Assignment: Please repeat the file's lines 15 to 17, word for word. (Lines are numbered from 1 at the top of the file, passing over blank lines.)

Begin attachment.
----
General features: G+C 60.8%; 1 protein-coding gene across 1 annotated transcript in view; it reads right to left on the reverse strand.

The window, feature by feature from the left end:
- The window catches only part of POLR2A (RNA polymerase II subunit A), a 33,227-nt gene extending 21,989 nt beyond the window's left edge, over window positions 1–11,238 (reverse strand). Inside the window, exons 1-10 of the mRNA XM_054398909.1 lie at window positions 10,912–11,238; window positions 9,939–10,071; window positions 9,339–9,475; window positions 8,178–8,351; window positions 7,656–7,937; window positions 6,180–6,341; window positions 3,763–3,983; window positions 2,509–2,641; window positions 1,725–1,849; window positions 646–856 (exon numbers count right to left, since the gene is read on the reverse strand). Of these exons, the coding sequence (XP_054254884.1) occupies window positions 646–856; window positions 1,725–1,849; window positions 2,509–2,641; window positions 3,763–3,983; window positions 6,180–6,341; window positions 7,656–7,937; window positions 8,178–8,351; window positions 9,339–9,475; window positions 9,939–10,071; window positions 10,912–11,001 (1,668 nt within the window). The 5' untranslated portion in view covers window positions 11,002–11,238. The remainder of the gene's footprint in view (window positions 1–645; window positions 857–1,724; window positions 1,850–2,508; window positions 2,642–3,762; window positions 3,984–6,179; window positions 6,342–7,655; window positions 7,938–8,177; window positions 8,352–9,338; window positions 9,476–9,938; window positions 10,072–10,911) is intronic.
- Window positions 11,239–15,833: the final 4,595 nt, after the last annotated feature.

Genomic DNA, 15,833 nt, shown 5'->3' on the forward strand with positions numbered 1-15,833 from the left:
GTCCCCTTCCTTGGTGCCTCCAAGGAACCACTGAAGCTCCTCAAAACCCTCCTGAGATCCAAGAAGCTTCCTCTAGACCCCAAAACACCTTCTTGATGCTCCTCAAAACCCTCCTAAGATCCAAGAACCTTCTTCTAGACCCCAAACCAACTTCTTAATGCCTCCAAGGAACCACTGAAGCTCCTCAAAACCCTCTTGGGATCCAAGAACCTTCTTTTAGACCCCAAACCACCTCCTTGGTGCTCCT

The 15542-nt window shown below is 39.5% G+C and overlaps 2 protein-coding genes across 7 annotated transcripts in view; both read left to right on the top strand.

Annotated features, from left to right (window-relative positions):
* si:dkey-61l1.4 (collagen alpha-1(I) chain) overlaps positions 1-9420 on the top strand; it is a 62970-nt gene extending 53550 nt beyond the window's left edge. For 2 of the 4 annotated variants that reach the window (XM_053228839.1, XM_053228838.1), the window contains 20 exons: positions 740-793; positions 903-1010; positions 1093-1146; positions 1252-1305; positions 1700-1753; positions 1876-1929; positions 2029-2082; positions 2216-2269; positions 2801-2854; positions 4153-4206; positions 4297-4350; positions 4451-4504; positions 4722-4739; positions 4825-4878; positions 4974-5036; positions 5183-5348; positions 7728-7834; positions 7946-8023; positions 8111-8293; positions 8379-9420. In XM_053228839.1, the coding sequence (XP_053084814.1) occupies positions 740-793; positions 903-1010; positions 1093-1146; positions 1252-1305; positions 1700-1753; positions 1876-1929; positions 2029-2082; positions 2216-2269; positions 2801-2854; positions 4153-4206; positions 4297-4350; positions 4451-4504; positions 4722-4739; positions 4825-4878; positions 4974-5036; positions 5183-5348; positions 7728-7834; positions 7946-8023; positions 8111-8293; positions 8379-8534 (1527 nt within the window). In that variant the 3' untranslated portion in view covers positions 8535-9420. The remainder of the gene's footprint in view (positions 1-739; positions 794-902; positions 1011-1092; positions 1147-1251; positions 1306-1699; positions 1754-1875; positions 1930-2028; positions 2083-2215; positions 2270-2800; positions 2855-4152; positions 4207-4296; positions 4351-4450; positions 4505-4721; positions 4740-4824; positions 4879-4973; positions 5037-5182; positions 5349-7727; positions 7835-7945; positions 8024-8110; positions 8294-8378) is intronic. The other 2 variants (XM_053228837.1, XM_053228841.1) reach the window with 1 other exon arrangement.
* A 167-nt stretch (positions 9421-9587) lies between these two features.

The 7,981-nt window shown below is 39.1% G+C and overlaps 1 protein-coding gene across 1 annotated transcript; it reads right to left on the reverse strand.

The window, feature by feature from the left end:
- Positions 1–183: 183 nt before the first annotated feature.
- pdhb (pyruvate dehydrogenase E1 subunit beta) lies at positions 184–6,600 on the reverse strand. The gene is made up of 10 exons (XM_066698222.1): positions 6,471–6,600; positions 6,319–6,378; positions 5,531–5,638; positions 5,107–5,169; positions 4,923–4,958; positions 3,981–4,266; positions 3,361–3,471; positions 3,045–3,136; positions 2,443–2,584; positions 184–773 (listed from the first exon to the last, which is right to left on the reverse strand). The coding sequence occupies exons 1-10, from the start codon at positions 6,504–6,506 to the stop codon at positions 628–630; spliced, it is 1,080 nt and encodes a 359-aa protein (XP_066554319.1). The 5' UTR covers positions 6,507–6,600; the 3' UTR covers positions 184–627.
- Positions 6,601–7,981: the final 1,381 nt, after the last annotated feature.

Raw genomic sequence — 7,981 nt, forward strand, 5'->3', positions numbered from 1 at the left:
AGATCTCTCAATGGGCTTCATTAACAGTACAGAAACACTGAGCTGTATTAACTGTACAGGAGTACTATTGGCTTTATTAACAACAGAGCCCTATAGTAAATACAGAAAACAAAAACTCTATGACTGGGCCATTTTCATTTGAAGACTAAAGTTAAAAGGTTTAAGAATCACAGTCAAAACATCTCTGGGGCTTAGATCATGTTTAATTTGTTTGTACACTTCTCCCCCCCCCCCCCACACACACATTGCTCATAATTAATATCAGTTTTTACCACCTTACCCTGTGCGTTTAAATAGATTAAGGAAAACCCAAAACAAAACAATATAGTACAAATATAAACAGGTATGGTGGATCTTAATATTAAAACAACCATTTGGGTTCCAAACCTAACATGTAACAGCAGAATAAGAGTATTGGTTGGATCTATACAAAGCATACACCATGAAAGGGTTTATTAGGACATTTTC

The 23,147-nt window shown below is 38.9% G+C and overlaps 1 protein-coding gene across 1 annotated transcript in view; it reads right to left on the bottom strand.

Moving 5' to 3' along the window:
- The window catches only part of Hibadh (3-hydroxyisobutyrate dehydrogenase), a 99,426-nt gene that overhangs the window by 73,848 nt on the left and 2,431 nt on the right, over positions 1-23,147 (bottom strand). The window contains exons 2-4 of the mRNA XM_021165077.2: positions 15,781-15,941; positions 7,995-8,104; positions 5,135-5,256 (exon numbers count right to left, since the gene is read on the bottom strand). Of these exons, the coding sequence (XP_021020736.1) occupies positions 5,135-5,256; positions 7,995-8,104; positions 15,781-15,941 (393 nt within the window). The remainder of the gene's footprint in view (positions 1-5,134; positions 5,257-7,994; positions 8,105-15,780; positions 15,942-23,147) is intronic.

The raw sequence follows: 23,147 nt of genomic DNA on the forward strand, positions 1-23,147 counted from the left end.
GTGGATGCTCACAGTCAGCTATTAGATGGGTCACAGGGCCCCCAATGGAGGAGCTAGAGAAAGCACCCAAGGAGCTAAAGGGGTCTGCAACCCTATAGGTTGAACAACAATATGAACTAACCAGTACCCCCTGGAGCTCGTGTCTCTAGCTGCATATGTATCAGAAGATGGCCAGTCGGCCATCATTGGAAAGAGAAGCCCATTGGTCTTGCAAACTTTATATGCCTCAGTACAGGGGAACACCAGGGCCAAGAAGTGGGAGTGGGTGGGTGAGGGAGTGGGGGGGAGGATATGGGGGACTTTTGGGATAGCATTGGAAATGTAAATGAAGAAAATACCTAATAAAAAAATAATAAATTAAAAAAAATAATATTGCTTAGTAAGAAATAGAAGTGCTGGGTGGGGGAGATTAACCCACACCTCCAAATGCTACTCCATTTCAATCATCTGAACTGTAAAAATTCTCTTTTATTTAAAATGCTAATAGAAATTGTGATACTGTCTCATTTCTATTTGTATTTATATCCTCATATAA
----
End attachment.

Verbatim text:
- Positions 6,601–7,981: the final 1,381 nt, after the last annotated feature.

Raw genomic sequence — 7,981 nt, forward strand, 5'->3', positions numbered from 1 at the left:
AGATCTCTCAATGGGCTTCATTAACAGTACAGAAACACTGAGCTGTATTAACTGTACAGGAGTACTATTGGCTTTATTAACAACAGAGCCCTATAGTAAATACAGAAAACAAAAACTCTATGACTGGGCCATTTTCATTTGAAGACTAAAGTTAAAAGGTTTAAGAATCACAGTCAAAACATCTCTGGGGCTTAGATCATGTTTAATTTGTTTGTACACTTCTCCCCCCCCCCCCCACACACACATTGCTCATAATTAATATCAGTTTTTACCACCTTACCCTGTGCGTTTAAATAGATTAAGGAAAACCCAAAACAAAACAATATAGTACAAATATAAACAGGTATGGTGGATCTTAATATTAAAACAACCATTTGGGTTCCAAACCTAACATGTAACAGCAGAATAAGAGTATTGGTTGGATCTATACAAAGCATACACCATGAAAGGGTTTATTAGGACATTTTC